Factors That Effect Fertility

Factors That Effect Fertility

Our conception and ovulation calculators will help you plan out when the best time is for conception, but sometimes there might be many other factors that are preventing you from becoming a mother. Here are a few reasons why many women find it hard to get pregnant.


General Health Factors

  • Being overweight: Body fat levels that are 10 to 15 percent above normal can overload the body with estrogen, throwing off the reproductive cycle.
  • Being underweight: Body fat levels 10 to 15 percent below normal can completely shut down the reproductive process.
    Having a hormonal imbalance: Irregularities in the hormone system (characterized by irregular menstrual cycles or short, long, or heavy periods) can affect ovulation.
  • Having an autoimmune disorder: Diseases such as lupus, diabetes, thyroid disease, and rheumatoid arthritis can interfere with fertility.
  • Taking medication: Antidepressants, antibiotics, painkillers, and other drugs used to treat chronic disorders may cause temporary infertility.
  • Using tobacco or alcohol: Smoking may increase the risk of infertility in women; and even moderate alcohol consumption (as few as five drinks a week) can impair conception.
  • Being exposed to occupational or environmental hazards: Prolonged exposure to high mental stress, high temperatures, chemicals, radiation, or heavy electromagnetic or microwave emissions may reduce a woman’s fertility.

Fallopian Tube Disease
Fallopian tube disease accounts for about 20 percent of infertility cases treated.  Since tubal scarring or blockage is often caused by sexually transmitted diseases (STDs), pelvic inflammatory disease, or certain surgeries, alert your doctor if you’ve had:

  • An STD, such as gonorrhea, syphilis, or chlamydia
  • Pelvic pain, unusual vaginal discharge, and/or bleeding, with or without a fever
  • Pelvic surgery for a ruptured appendix, ovarian cysts, or an ectopic pregnancy (a pregnancy that takes place outside of the uterus, usually in the fallopian tubes)

If a doctor suspects a problem, he or she can perform a hysterosalpingogram — an X-ray that can evaluate the condition of the uterus and determine if the fallopian tubes are obstructed.

Endometriosis is a condition in which tissue from the uterine lining grows outside the uterus, on the ovaries, fallopian tubes, bladder, and/or bowel. Research indicates that it accounts for between 5 and 30 percent of female infertility. Several factors may contribute to infertility, including:

  • Scar tissue: Rigid webs of scar tissue may form between the uterus, ovaries, and fallopian tubes, preventing the transfer of the egg to the fallopian tubes.
  • Cysts: Endometrial cysts may grow inside the ovaries and prevent the release of the egg or its collection by the fallopian tube.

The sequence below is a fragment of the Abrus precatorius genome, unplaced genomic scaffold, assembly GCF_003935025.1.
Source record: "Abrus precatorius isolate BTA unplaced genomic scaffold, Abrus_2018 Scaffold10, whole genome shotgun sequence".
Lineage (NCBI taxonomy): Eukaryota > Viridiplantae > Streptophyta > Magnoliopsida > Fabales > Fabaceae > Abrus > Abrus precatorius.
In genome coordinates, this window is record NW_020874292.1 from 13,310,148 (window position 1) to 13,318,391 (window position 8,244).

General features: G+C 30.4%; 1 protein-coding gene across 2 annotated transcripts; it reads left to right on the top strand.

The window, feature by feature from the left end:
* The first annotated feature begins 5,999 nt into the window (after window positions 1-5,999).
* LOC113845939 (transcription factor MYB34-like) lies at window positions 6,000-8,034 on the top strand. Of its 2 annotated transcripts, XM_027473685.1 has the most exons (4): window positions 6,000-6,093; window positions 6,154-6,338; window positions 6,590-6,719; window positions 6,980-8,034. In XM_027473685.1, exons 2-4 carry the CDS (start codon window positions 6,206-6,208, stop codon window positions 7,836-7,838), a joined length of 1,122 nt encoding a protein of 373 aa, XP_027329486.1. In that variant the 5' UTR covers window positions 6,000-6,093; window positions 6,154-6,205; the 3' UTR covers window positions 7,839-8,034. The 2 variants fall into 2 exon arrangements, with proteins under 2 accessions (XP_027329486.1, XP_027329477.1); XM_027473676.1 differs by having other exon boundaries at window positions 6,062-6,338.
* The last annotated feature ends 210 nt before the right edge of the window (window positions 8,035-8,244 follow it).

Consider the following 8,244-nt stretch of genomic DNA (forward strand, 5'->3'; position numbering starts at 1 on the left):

• Poor egg implantation: Endometriosis may prevent the fertilized egg from adhering to the uterine wall.


Sexually Transmitted Diseases (STDs)
Some STDs are asymptomatic and lie undetected in women. (For instance, 70 percent of women with chlamydia show no symptoms and consequently don’t seek treatment.) The bad news is that STDs can lead to tubal scarring, ectopic pregnancy, other reproductive problems, and ultimately infertility if left untreated. To reduce this risk:

  • Use latex condoms to stop diseases from spreading
  • Consider that people with multiple sex partners are at the highest risk for STDs
  • Detect and treat infections early if possible (both partners should be treated if either has an infection)



The following is a partial list of risk factors that may contribute to male infertility,

  • Being a smoker: Smoking impairs the ability of sperm to move (its motility).
  • Using alcohol: Having more than one or two drinks a day can affect the quality and quantity of sperm, lower testosterone levels, and contribute to erectile dysfunction.
  • Taking illegal drugs: Cocaine or heavy marijuana use may temporarily reduce the number and quality of sperm by as much as 50 percent.
  • Taking prescription drugs: Some medications, such as those for ulcers or psoriasis, can slow or prevent the production of sperm.
    Being exposed to toxic substances or hazards on the job: Chronic exposure to elements such as lead, cadmium, mercury, hydrocarbons, pesticides, radioactivity, and X-rays may have an impact on sperm count and quality.
    Exposing genitals to heat: The frequent use of saunas, steam rooms, hot tubs, whirlpools, and hot baths can temporarily impair sperm production and reduce sperm count.
  • Having certain conditions or illnesses: Men with a history of prostatitis or genital infection, mumps after puberty, surgery on their hernia, undescended testicles, or scrotal varicose veins (varicocele) may also experience a decrease in fertility.

For more pregnancy tips from delicious and healthy recipes for your pregnancy diet to learning how to use the pregnancy kit properly, check out the rest of our site.

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